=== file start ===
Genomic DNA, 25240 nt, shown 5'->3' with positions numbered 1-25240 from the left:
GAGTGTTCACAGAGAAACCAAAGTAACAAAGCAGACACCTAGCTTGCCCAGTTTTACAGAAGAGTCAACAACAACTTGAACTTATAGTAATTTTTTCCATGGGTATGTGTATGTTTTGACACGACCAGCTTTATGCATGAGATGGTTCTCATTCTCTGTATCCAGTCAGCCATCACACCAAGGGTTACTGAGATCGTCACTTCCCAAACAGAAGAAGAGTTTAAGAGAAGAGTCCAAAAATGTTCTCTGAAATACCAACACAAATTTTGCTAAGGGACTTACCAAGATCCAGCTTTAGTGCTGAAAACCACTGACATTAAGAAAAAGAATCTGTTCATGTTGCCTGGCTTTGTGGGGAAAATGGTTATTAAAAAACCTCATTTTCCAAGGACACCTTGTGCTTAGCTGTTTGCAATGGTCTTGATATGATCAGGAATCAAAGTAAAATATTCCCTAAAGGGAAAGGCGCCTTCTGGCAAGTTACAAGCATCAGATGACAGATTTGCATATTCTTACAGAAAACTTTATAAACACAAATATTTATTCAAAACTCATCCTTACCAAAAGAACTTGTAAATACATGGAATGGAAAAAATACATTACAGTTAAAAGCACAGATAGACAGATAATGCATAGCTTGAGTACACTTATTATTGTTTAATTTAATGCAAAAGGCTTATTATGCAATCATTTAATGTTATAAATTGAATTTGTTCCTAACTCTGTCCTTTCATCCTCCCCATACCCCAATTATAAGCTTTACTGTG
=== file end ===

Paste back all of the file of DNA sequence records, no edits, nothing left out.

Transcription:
Genomic DNA, 25240 nt, shown 5'->3' with positions numbered 1-25240 from the left:
GAGTGTTCACAGAGAAACCAAAGTAACAAAGCAGACACCTAGCTTGCCCAGTTTTACAGAAGAGTCAACAACAACTTGAACTTATAGTAATTTTTTCCATGGGTATGTGTATGTTTTGACACGACCAGCTTTATGCATGAGATGGTTCTCATTCTCTGTATCCAGTCAGCCATCACACCAAGGGTTACTGAGATCGTCACTTCCCAAACAGAAGAAGAGTTTAAGAGAAGAGTCCAAAAATGTTCTCTGAAATACCAACACAAATTTTGCTAAGGGACTTACCAAGATCCAGCTTTAGTGCTGAAAACCACTGACATTAAGAAAAAGAATCTGTTCATGTTGCCTGGCTTTGTGGGGAAAATGGTTATTAAAAAACCTCATTTTCCAAGGACACCTTGTGCTTAGCTGTTTGCAATGGTCTTGATATGATCAGGAATCAAAGTAAAATATTCCCTAAAGGGAAAGGCGCCTTCTGGCAAGTTACAAGCATCAGATGACAGATTTGCATATTCTTACAGAAAACTTTATAAACACAAATATTTATTCAAAACTCATCCTTACCAAAAGAACTTGTAAATACATGGAATGGAAAAAATACATTACAGTTAAAAGCACAGATAGACAGATAATGCATAGCTTGAGTACACTTATTATTGTTTAATTTAATGCAAAAGGCTTATTATGCAATCATTTAATGTTATAAATTGAATTTGTTCCTAACTCTGTCCTTTCATCCTCCCCATACCCCAATTATAAGCTTTACTGTG